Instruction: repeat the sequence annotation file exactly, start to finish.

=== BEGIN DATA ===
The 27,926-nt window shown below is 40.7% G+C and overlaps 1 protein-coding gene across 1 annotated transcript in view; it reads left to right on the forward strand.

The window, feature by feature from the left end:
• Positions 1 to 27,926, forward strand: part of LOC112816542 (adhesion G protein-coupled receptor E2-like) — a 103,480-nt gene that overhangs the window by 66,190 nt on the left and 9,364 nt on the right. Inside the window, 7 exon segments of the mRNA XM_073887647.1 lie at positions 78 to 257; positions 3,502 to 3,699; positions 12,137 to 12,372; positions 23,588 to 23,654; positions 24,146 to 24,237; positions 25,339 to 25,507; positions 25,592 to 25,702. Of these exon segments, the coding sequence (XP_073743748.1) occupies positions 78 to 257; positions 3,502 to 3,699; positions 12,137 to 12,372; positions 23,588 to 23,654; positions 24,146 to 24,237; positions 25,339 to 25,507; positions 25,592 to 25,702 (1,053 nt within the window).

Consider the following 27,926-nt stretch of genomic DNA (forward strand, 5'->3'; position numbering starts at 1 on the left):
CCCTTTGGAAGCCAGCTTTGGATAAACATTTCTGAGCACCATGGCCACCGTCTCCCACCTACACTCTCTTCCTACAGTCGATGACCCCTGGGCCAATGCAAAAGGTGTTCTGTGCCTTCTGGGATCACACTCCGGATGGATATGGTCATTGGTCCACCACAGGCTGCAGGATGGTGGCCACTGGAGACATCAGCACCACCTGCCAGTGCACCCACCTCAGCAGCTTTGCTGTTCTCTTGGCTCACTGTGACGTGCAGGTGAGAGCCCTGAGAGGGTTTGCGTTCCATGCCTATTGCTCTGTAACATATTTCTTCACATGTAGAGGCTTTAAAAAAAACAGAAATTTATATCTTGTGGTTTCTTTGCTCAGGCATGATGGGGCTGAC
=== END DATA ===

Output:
The 27,926-nt window shown below is 40.7% G+C and overlaps 1 protein-coding gene across 1 annotated transcript in view; it reads left to right on the forward strand.

The window, feature by feature from the left end:
• Positions 1 to 27,926, forward strand: part of LOC112816542 (adhesion G protein-coupled receptor E2-like) — a 103,480-nt gene that overhangs the window by 66,190 nt on the left and 9,364 nt on the right. Inside the window, 7 exon segments of the mRNA XM_073887647.1 lie at positions 78 to 257; positions 3,502 to 3,699; positions 12,137 to 12,372; positions 23,588 to 23,654; positions 24,146 to 24,237; positions 25,339 to 25,507; positions 25,592 to 25,702. Of these exon segments, the coding sequence (XP_073743748.1) occupies positions 78 to 257; positions 3,502 to 3,699; positions 12,137 to 12,372; positions 23,588 to 23,654; positions 24,146 to 24,237; positions 25,339 to 25,507; positions 25,592 to 25,702 (1,053 nt within the window).

Consider the following 27,926-nt stretch of genomic DNA (forward strand, 5'->3'; position numbering starts at 1 on the left):
CCCTTTGGAAGCCAGCTTTGGATAAACATTTCTGAGCACCATGGCCACCGTCTCCCACCTACACTCTCTTCCTACAGTCGATGACCCCTGGGCCAATGCAAAAGGTGTTCTGTGCCTTCTGGGATCACACTCCGGATGGATATGGTCATTGGTCCACCACAGGCTGCAGGATGGTGGCCACTGGAGACATCAGCACCACCTGCCAGTGCACCCACCTCAGCAGCTTTGCTGTTCTCTTGGCTCACTGTGACGTGCAGGTGAGAGCCCTGAGAGGGTTTGCGTTCCATGCCTATTGCTCTGTAACATATTTCTTCACATGTAGAGGCTTTAAAAAAAACAGAAATTTATATCTTGTGGTTTCTTTGCTCAGGCATGATGGGGCTGAC